He was so small when he arrived, just a little black ball of kicking feet, the runt of the litter. At five weeks old he should have been suckling at his mothers side, but she was gone and so where his siblings. We were all he had in the world, he needed us and he was our first. We fed him with a bottle for the first few weeks, kept him warm with a heating blanket and stayed close in case he needed us.
I’d had dogs growing up but as a new family he was the first one we had ever had. He wasn’t the smartest of dogs, but he loved us and we loved him. Of course, he didn’t stay small for very long. In no time at all he was bounding around the house, knocking over everything in his path. Like most puppies, his feet grew much faster then the rest of him.
There were times that having a young dog was less then pleasant, there was the puking incident in the back seat of my new car (in his defense though, he did clean most of it up before I was able to get to it) and that fateful 4th of July night.
We are originally from San Diego; people in SD don’t light off fireworks themselves, the professionals do it. We knew people were allowed to shoot off fireworks up here and went to a friend’s house for that very purpose, leaving the dog at home. It wasn’t as though we expected a massive fireworks battle to go on between our neighbors in our absence. That is of course exactly what went down, with our young dog alone at home certain that the world was coming to an end. He never fully recovered from that night (our carpet never did either) and from that point forward had to be sedated the nights that fireworks were allowed to be used.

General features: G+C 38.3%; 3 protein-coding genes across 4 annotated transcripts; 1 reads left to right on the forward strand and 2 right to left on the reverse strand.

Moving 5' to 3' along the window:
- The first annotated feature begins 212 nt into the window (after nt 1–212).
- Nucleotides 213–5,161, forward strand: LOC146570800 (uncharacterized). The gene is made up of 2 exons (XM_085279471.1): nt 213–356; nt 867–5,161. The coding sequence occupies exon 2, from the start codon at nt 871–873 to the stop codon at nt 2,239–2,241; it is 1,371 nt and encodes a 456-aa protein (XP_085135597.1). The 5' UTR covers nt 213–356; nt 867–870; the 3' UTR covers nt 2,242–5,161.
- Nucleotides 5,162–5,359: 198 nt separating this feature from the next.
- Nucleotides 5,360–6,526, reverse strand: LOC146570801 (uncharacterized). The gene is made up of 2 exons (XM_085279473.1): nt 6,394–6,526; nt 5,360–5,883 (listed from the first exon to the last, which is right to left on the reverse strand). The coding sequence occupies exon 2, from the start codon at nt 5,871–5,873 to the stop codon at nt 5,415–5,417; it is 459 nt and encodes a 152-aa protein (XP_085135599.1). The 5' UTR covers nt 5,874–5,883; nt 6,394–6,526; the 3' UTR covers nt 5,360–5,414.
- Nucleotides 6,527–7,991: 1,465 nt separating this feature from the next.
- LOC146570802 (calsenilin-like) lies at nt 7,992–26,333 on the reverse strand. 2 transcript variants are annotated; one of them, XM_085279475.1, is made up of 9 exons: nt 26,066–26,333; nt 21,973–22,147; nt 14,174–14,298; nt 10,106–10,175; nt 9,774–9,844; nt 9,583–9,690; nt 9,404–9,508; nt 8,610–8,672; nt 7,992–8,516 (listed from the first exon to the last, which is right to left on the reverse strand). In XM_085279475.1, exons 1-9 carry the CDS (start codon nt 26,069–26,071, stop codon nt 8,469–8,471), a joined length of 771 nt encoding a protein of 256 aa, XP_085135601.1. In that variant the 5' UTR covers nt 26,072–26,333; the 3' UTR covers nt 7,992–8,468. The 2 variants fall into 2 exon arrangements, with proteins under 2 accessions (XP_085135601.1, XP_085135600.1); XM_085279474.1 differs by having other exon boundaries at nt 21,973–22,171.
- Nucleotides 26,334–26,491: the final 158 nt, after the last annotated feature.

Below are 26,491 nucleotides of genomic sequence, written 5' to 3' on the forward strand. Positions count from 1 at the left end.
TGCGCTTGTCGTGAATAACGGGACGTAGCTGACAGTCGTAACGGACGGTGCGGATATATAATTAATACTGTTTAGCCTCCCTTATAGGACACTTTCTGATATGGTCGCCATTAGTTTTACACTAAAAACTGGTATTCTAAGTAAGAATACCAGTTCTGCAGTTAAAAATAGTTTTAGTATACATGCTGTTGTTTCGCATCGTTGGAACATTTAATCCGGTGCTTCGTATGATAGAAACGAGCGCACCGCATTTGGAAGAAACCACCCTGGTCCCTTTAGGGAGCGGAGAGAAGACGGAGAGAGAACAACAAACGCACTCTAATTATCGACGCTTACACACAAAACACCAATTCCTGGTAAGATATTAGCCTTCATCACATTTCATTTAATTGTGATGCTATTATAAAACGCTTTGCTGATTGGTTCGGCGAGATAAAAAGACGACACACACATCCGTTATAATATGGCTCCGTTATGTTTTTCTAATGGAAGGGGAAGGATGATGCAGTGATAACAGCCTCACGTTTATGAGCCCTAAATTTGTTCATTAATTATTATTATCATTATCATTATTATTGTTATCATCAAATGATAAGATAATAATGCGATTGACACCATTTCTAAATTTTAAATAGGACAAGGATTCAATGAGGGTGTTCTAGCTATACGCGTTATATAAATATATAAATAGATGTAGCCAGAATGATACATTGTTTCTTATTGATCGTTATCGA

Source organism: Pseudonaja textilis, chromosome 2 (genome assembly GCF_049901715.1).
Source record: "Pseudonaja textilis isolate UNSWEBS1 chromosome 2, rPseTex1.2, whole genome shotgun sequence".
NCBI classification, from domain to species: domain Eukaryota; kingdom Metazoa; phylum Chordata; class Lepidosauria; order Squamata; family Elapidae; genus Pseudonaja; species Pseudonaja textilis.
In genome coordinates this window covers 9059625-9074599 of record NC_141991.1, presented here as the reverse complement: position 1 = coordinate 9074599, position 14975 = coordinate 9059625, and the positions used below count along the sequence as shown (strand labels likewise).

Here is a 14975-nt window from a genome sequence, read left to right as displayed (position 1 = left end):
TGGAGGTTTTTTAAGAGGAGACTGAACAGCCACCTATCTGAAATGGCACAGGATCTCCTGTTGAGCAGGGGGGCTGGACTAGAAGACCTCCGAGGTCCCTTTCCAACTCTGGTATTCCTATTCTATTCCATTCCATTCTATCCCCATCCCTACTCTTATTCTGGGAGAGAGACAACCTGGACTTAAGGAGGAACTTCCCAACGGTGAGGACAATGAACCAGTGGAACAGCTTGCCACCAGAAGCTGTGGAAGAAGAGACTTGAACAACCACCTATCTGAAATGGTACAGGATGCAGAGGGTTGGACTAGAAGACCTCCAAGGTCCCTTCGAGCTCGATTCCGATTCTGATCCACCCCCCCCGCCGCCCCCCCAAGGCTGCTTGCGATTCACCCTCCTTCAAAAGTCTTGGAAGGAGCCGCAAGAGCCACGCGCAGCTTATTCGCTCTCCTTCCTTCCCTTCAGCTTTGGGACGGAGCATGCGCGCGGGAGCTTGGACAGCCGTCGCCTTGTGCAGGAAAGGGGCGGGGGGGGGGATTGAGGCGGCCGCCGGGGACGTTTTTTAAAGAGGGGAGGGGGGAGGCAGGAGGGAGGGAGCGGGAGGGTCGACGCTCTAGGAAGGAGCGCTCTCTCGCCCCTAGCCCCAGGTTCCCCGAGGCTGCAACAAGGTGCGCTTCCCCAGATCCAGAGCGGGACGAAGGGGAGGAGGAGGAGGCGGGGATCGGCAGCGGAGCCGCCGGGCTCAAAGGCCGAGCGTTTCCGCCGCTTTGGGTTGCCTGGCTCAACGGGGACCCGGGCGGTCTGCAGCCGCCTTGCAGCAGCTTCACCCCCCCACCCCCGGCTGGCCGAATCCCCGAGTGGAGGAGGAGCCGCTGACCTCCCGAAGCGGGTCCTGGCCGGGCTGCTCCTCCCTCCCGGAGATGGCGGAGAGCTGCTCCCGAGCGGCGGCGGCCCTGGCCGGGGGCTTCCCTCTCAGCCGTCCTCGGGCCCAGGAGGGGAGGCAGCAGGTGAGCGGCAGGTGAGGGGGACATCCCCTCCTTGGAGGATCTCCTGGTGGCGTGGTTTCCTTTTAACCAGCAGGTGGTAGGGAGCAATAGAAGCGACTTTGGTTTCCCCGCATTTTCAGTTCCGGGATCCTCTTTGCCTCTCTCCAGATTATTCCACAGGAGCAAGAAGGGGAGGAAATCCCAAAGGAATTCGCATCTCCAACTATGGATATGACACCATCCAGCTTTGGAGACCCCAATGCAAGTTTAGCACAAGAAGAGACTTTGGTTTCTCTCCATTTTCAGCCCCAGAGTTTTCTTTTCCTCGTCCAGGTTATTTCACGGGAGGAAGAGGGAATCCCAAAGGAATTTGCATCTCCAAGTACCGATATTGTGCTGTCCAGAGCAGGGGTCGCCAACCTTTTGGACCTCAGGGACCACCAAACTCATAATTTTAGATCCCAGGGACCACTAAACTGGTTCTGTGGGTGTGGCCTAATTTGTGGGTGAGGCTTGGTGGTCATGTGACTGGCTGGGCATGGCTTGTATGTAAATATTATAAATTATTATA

At one hundred plus pounds, he was the biggest pussy you were ever likely to run into. His voice however could scare away a burglar at half a mile away. He had that deep hound dog bark that would wake you up from the deepest of sleep. Once you got in the door though, he would hide behind anything that was handy till he was sure it was safe.
It started with cancer, as it so often does. An ever growing lump on his leg and chest, we got it removed but it just came back in spades. He wasn’t as fast any more; the younger dogs could get him to play but he tired quickly. The cancer riddled his body, his lungs.. He didn’t complain, but he didn’t get up as quickly as he used to. At the end he just laid there most of the time, moving from room to room to be close to us. He didn’t want to be alone anymore, he knew.
We took him on that last ride today; the other dogs won’t understand why he never came back. It’s hard to say goodbye but it isn’t right to make him suffer just to so we can postpone the pain of losing him. I hope that some day, someone will love me enough to do the same for me. I’ll carry the hole in my heart he used to fill for the rest of my life as will all of us touched by him.
Good bye my old friend, I’ll see you again, just there on the other side.